The CRC’s valiant stand and Calvin’s moment of truth
The denomination’s defense of moral orthodoxy gives its university a mandate to change course
Last week, the Christian Reformed Church in North America’s 2022 Synod overwhelmingly voted to uphold its historic confessional position that the Bible permits sexual activity only within a marriage between one man and one woman. Anything beyond those bounds was declared immoral and therefore condemned as sinful. This move came as a surprise to many outside the denomination, though a very welcome one. Several insiders, however, weren’t so happy.
Religion News Service was one of the first media outlets to report on the story, and its coverage was decidedly negative. While reporting the facts, the reporter also interviewed only those pastors and professors from the denomination’s university who dissented. Five unhappy individuals are quoted, and readers are warned that up to a third of the professors at Calvin University opposed the decision. By contrast, the vote at Synod was not close. The motion carried 123 to 53.
Calvin history professor Kristin Kobes Du Mez, described as a “star” faculty member, was quoted as issuing something of a threat: “Many people are polishing their CVs, starting to look at what else is out there and preparing themselves to leave.” In November 2021, Du Mez maintained an official position of neutrality, arguing that the debate should be mostly had within the confines of the CRC. But as Southern Baptist Theological Seminary professor Denny Burk noted, her rhetorical framing and moral explanation indicated clear support for the revisionist position. It doesn’t take much imagination to see that Du Mez is now among those “many people … polishing their CVs.” The Jesus and John Wayne author had her initial bluff called. Now she stands in defiance of the denomination.
But what about the 30-plus percent of Calvin professors who could now leave their positions? Quite simply, Calvin and the CRC should let them go. This moment is a decisive one in the history of their ecclesiastical communion, and it could lead to great revival and retrieval at Calvin University. There are many more professors looking for work than there are suitable places for them to teach: Both older orthodox professors seeking refuge from the inhospitable confines of contemporary activist institutions and younger traditionally minded Reformed professors would be happy to fill the new vacancies. With the promise of renewed orthodoxy at Calvin and the CRC, they probably would be willing to make a few sacrifices along the way. New donors, or alienated former ones, would likely be interested as well.
This could also be an opportunity to lessen or reverse the consistent demographic decline at Calvin. The university’s enrollment has steadily dropped, even more so than similar Dutch-Reformed schools. Compared to nearby Hillsdale College, Calvin’s numbers look abysmal. Hillsdale is less expensive than Calvin but can be much more selective. And over the past few years, the same years of decline for so many, Hillsdale has experienced an enrollment boom. RNS’s reporting has it all wrong. Calvin is not looking at some new looming catastrophe. Its denomination, the CRC, has shown the way out of catastrophe.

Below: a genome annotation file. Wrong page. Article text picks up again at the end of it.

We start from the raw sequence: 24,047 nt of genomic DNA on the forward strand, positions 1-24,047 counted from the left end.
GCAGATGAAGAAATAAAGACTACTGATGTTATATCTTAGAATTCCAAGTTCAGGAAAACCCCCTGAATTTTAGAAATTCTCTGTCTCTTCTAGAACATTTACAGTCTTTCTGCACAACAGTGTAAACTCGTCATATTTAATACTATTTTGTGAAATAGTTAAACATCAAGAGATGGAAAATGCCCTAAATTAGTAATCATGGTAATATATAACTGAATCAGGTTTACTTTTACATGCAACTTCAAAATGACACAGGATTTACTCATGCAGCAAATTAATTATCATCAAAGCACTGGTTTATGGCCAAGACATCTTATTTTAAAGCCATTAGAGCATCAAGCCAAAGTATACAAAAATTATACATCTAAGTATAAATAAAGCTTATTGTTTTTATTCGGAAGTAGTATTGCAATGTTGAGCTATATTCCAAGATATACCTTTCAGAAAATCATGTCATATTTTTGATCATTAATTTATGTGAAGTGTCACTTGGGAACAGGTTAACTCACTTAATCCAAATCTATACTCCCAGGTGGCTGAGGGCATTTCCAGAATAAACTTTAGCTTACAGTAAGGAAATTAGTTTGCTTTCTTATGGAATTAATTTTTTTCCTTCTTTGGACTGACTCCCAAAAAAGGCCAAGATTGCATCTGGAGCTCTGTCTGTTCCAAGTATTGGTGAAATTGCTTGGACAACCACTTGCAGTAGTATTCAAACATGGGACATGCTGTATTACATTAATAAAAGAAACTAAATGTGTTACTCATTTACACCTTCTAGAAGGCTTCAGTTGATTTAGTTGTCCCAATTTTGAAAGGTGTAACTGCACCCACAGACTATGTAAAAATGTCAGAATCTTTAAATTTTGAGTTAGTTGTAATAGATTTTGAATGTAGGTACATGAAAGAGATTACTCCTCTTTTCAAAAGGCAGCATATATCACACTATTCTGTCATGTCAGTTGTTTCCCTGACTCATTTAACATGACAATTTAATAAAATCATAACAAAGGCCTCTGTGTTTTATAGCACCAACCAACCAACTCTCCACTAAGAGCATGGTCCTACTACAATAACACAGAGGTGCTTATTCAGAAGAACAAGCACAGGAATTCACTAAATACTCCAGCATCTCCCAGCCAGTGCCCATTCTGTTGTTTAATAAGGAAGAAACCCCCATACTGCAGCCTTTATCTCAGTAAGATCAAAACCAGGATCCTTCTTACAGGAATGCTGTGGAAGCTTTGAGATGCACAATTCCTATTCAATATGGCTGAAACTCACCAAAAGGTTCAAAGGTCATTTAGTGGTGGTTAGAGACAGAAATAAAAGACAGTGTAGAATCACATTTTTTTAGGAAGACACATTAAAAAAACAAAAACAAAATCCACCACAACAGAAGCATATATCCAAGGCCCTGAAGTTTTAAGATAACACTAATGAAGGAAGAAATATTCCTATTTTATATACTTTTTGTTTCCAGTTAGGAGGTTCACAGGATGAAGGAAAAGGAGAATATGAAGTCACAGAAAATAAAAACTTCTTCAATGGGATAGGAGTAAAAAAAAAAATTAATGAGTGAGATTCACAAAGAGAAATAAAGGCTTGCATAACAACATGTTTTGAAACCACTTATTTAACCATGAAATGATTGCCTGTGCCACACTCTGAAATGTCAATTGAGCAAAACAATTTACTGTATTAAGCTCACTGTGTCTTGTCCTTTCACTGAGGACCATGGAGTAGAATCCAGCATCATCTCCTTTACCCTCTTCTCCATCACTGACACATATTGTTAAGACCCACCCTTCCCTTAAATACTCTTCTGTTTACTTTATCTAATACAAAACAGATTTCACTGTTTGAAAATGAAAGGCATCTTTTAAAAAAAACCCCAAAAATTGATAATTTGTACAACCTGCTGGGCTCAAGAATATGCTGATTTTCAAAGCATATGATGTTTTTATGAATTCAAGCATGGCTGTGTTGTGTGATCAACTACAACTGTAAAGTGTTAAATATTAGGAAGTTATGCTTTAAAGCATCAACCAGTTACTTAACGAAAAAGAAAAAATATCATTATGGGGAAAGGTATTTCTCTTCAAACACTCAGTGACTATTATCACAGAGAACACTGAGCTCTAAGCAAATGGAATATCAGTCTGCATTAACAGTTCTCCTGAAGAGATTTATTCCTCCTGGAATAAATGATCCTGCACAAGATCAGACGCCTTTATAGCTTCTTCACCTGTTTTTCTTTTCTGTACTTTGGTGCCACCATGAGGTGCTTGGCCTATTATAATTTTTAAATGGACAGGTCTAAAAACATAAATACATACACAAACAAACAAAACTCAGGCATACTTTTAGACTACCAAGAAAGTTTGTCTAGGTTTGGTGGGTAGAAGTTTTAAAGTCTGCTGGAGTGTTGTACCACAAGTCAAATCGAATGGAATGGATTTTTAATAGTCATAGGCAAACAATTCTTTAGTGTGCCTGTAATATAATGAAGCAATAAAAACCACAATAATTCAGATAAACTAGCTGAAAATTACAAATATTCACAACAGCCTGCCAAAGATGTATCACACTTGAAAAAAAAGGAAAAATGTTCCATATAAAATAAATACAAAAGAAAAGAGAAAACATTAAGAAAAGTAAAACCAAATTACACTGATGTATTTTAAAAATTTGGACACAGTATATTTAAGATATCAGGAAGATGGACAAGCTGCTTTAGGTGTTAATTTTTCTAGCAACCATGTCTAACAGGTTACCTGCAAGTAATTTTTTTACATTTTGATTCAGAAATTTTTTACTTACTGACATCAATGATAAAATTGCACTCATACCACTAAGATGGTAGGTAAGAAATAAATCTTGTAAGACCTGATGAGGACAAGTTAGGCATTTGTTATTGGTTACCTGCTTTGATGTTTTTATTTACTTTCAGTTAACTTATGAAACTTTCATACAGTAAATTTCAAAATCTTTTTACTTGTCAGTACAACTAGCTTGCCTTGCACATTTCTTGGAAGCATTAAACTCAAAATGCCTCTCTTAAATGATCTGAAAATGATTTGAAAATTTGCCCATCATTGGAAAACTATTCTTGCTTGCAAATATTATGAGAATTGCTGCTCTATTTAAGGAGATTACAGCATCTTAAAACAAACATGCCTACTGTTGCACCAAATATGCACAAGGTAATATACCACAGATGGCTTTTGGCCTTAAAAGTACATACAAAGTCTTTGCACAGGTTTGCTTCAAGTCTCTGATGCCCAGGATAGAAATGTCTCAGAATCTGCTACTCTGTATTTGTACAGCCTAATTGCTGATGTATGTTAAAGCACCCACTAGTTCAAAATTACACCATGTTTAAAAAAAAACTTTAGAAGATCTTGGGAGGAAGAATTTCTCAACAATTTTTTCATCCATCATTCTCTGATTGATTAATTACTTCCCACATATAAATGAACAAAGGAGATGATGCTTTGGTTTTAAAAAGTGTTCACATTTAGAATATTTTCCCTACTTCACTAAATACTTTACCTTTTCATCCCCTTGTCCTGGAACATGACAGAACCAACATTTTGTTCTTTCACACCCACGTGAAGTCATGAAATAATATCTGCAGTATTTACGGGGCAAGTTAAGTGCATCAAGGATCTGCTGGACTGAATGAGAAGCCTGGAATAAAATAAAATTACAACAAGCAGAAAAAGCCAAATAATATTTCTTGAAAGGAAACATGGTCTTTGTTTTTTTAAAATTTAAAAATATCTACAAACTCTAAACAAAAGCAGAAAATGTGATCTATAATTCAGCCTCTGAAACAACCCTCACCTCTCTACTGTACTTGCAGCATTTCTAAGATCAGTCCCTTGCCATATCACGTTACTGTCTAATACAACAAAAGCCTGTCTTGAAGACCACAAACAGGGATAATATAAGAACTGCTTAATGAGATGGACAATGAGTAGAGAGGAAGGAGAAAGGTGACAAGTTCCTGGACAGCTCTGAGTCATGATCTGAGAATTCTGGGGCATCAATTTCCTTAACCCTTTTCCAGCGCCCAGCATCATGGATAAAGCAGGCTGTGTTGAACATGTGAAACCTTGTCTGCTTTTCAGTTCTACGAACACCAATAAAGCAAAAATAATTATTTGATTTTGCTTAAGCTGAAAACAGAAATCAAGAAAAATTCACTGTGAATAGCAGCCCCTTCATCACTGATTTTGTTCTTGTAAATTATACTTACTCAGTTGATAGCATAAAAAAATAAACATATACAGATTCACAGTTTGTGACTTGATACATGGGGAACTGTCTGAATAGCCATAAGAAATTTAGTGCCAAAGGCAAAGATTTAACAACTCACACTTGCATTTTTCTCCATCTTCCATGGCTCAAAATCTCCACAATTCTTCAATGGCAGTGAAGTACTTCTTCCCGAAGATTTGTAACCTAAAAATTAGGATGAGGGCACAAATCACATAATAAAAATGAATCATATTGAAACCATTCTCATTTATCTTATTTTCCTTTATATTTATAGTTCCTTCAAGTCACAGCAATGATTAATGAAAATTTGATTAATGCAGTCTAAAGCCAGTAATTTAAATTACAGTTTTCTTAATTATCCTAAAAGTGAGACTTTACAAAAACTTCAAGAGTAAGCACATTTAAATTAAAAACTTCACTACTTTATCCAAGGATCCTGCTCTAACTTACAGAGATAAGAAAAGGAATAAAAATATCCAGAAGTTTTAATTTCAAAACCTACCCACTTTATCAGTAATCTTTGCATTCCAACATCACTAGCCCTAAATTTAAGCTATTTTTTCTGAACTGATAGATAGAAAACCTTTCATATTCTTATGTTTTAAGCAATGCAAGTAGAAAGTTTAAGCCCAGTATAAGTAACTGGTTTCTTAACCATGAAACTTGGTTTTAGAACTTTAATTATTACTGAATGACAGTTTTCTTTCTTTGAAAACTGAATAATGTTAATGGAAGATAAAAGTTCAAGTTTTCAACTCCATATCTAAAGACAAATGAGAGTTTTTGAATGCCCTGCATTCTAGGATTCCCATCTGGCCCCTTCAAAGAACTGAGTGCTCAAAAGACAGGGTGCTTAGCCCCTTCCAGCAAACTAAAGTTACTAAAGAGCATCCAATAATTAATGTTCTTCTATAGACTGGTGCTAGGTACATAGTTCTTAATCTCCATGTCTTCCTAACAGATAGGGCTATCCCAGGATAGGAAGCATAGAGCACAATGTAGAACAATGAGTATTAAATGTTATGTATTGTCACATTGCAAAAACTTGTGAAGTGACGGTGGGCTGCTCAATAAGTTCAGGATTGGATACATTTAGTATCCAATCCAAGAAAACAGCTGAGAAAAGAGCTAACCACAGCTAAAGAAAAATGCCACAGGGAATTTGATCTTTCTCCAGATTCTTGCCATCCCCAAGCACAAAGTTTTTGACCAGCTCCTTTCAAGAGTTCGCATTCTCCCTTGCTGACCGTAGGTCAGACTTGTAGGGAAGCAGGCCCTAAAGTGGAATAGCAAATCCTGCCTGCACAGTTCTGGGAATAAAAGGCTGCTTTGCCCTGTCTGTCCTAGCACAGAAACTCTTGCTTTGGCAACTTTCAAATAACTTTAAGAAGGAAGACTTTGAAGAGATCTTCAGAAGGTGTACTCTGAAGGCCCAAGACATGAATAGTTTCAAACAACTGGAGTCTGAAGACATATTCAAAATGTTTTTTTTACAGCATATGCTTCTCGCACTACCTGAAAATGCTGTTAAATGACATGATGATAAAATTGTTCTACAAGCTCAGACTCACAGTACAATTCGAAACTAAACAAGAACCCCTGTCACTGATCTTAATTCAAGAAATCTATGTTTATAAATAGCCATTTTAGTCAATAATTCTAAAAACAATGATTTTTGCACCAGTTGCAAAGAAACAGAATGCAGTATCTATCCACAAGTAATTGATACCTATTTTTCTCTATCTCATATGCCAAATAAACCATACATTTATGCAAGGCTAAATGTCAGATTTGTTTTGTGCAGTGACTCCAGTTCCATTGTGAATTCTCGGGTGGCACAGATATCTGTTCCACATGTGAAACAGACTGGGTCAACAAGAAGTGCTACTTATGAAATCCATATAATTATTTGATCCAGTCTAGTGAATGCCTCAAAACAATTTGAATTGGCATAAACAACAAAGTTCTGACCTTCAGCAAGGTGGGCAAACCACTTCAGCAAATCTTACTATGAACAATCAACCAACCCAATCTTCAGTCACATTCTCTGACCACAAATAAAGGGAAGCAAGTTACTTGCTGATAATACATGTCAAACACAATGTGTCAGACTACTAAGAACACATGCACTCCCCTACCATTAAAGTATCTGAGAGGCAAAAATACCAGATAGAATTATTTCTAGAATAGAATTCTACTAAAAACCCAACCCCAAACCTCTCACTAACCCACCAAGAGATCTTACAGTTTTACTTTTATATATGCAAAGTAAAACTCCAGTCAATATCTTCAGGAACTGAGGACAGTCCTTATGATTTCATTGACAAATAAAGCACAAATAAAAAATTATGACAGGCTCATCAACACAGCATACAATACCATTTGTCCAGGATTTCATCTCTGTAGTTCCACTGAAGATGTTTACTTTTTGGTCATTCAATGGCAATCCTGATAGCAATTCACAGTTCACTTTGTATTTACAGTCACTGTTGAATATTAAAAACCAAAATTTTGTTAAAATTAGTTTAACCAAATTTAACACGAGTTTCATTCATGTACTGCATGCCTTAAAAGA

There’s never been a better time for Calvin University to change course. In God’s providence, the school now has a mandate of confessional and Biblical fidelity behind such a shift. The school has a venerable tradition, and all those who love it should fight for its continued existence and success. They now have the potential for new life. Indeed, this could set the stage for an orthodox revival at Calvin. It just takes faith—and faithfulness.
There’s an old saying among lawyers that if the facts are on your side, you pound the facts. If the law is on your side, you pound the law. If neither the facts nor the law is on your side, you pound the table. That’s all that the negative coverage of the CRC’s Synod is doing. It’s noisy, but the argument is over. The delegates have made their voice clear. The church will not revise its confession. The morality of the Holy Scriptures concerning sexual activity is still the morality of the Christian Reformed Church in North America.
This is great news. The CRC has defended moral orthodoxy. Calvin University now has the responsibility, not merely to tolerate the confession of its church but to enthusiastically support and proclaim it. The church stood by the truth. Now it’s Calvin University’s turn to do the same.
If you enjoyed this article and would like to support WORLD's brand of Biblically sound journalism, click here.
These daily articles have become part of my steady diet. —BarbaraSign up to receive the WORLD Opinions email newsletter each weekday for sound commentary from trusted voices.